Newport News community rallies on 57th anniversary of Martin Luther King's March on Washington speech

Newport News March on Washington anniversary rally (August 28) 2.jpg
Newport News March on Washington anniversary rally (August 28).jpg
Posted at 9:18 PM, Aug 28, 2020
and last updated 2020-08-28 23:28:10-04

NEWPORT NEWS, Va. – Together, the Newport News community gathered in front of City Hall to honor Dr. Martin Luther King’s dream.

A dream where people won’t be judged by color of their skin, but by the content of their character.

"We are all Americans and we can all live the American dream,” said Pastor Tremayne Johnson of Zion Baptist Church.

Fifty-seven years ago Friday, Dr. King gave his "I Have a Dream" speech in Washington, D.C. Organizers of the rally say even though they weren’t at the nation’s Capitol, they were on Washington Avenue in Newport News keeping that same dream alive.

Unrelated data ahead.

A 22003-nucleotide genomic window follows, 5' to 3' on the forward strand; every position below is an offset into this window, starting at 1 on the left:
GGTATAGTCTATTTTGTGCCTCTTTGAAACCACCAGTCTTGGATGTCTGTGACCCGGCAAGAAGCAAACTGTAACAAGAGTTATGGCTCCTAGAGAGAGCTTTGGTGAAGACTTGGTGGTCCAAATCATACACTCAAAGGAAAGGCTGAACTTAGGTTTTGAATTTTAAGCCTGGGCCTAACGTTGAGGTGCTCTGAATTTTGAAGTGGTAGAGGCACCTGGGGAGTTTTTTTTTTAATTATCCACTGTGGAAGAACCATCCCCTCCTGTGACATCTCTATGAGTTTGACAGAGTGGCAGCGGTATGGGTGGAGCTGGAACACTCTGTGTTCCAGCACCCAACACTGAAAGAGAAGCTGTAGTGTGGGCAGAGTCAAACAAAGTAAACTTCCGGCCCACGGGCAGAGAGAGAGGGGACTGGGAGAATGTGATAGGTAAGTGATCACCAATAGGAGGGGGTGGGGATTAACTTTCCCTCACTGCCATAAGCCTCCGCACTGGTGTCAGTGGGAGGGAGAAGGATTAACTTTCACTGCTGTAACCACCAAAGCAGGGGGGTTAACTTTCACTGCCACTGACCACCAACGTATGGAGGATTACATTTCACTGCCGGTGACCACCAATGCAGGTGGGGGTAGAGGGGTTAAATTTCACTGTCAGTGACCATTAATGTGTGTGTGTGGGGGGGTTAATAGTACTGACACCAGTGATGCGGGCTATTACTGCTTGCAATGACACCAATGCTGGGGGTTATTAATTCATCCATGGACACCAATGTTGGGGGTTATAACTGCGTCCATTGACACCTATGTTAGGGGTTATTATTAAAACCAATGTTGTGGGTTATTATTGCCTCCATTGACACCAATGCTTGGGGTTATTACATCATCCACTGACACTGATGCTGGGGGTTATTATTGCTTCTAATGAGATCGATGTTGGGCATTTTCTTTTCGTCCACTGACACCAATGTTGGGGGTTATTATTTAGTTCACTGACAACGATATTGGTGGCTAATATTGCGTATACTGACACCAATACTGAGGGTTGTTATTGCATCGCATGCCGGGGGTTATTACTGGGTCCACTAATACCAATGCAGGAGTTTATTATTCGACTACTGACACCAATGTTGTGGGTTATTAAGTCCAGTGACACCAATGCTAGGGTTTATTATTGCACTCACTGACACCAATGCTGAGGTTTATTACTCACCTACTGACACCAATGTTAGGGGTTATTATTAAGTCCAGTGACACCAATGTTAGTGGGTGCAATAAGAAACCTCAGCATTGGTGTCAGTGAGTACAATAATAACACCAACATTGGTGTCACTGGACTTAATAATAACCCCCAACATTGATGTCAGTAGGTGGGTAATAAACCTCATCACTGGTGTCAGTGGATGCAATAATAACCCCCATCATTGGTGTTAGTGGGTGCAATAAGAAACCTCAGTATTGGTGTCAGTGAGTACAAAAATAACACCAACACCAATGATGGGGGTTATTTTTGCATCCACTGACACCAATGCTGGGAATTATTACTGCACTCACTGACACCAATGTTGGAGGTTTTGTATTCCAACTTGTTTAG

"That dream cannot be a dream from 57 years ago. It has to be one we embrace in our hearts today,” said Newport News City Council member Dave Jenkins.

Members of the Southern Christian Leadership Conference, council members and faith leaders were just a few of the speakers at Friday's rally.

In the crowd, people from different backgrounds were fighting against racism and injustice.

Newport News Police Chief Steve Drew said a few words.

"We will treat everyone the same regardless of their skin color, their age, ZIP code or income."

He also addressed his passion for the youth in community.

“You matter to me. I love you guys, and what we do sets a tone for things to follow,” said Chief Drew.

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The Christopher Newport University NAACP chapter president also shared what it's like growing up in America today.

"I have watched countless people die because of their skin color, and I'm only 22,” said Blakely Lockhart.

She also shared a personal experience.

"I've grown up in a time where people have questioned my skin color because Heaven forbid a Black man and Black woman have a child together,” Lockhart adds.

To continue Dr. King's dream, they say it starts in your own neighborhood.

The community is asking the city to rename a street named after a Confederate general and slaveowner.

"We want you to rename and remove the name of Wickam Avenue,” said Andrew Shannon.

Leaders say change is in the hands of young activists.

"The movement is far from over,” adds Lockhart.

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